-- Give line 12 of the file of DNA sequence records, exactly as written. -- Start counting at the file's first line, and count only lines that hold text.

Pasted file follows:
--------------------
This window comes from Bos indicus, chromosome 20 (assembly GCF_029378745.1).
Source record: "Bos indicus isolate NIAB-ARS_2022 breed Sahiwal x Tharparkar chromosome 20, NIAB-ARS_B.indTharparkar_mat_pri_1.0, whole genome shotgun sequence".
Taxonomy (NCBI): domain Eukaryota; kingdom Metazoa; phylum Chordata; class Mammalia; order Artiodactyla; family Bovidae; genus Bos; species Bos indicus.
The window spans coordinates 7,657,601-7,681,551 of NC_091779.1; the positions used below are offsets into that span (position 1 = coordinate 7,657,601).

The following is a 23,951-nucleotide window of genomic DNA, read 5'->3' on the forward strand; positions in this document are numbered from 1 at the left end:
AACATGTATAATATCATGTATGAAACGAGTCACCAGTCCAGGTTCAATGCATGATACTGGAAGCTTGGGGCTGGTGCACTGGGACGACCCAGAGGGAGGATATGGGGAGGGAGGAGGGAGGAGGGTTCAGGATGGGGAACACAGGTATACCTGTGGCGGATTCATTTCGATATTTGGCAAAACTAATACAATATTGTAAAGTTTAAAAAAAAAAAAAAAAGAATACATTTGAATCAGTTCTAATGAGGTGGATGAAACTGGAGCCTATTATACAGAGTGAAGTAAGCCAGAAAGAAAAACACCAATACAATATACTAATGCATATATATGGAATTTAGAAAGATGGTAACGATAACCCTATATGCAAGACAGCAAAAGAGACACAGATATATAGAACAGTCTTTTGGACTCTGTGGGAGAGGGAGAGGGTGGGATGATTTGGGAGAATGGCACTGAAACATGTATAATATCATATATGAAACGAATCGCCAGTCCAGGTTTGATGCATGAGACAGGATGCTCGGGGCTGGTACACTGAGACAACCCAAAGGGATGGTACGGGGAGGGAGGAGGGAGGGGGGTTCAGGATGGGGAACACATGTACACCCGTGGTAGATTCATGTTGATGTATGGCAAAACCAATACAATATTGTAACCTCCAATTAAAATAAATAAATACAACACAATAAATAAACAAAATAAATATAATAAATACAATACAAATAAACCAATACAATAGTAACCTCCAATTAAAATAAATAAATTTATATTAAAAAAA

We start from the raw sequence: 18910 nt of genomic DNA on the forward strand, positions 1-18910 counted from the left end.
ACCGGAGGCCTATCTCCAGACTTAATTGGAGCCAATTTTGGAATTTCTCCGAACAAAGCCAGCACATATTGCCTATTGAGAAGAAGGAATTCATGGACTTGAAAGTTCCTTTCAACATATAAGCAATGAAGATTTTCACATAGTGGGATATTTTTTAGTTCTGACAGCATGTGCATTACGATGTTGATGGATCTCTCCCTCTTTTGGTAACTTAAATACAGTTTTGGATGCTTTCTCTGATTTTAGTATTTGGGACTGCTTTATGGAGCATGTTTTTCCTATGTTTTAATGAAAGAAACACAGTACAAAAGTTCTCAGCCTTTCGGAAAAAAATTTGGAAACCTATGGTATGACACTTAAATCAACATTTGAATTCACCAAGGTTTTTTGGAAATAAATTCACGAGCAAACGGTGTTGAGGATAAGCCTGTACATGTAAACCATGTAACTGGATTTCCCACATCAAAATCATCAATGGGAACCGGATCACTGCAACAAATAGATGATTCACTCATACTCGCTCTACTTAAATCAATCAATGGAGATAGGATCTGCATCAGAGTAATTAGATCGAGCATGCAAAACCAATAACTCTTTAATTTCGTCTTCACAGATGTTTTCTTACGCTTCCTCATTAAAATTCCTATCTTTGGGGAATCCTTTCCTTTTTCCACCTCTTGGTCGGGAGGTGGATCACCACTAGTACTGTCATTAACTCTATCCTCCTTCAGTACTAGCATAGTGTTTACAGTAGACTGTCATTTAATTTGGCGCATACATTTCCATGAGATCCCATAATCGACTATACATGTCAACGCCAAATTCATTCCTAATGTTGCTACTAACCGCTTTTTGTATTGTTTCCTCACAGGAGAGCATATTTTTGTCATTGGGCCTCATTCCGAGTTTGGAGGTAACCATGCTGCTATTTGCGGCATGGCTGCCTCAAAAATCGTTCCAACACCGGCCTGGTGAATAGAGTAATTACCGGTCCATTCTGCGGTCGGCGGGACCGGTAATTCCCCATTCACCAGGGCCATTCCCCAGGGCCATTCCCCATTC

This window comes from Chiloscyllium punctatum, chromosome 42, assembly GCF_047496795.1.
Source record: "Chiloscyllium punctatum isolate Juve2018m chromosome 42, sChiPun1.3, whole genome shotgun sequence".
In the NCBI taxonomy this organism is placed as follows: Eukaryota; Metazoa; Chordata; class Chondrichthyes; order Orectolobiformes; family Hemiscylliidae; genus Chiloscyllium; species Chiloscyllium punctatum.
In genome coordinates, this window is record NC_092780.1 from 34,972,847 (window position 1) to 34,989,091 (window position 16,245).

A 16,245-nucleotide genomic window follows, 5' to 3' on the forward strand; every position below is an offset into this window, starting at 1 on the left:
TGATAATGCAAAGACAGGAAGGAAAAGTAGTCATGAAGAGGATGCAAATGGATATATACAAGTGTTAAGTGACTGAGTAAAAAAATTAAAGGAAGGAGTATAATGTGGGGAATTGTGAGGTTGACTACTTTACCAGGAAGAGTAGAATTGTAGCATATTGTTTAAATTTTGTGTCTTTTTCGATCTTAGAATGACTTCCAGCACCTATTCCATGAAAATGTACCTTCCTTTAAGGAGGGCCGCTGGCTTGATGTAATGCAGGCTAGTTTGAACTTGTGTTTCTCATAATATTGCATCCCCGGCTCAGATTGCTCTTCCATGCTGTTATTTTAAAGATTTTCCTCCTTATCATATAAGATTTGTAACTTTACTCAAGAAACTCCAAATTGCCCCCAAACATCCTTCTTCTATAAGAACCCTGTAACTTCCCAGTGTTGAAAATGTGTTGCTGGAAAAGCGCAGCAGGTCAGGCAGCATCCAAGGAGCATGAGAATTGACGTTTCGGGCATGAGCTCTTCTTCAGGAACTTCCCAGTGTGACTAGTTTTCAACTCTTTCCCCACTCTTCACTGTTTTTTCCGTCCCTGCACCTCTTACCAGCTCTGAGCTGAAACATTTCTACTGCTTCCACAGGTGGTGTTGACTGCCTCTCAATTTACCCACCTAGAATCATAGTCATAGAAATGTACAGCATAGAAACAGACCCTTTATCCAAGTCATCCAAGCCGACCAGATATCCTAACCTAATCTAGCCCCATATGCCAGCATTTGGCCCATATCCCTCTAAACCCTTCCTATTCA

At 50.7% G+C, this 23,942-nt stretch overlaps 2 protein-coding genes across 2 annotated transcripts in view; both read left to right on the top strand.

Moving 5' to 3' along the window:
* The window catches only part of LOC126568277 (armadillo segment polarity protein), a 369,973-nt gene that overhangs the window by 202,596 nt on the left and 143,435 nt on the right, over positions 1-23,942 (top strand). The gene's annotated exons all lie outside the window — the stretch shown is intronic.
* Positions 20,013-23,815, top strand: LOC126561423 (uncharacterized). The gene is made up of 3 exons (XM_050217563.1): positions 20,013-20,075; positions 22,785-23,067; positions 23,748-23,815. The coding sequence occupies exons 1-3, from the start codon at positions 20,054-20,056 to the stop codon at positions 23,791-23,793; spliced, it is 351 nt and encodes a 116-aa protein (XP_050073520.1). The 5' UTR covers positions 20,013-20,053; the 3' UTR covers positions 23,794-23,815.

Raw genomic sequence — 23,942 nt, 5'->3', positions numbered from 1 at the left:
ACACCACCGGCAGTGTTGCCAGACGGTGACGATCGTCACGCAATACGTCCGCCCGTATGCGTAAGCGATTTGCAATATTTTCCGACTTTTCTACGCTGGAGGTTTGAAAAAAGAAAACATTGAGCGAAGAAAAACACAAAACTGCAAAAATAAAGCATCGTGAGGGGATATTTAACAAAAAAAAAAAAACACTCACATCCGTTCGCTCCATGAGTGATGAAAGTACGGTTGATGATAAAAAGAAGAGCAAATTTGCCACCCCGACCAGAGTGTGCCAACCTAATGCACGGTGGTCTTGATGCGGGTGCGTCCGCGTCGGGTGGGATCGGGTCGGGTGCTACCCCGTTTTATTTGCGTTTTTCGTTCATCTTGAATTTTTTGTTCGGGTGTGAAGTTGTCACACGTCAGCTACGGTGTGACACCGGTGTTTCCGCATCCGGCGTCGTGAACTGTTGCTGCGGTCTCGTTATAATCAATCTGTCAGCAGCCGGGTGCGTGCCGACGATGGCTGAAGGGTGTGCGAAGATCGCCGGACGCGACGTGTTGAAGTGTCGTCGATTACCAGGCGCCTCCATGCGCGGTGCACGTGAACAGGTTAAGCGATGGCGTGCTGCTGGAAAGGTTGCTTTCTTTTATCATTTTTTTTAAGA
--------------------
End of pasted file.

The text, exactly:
In genome coordinates, this window is record NC_092780.1 from 34,972,847 (window position 1) to 34,989,091 (window position 16,245).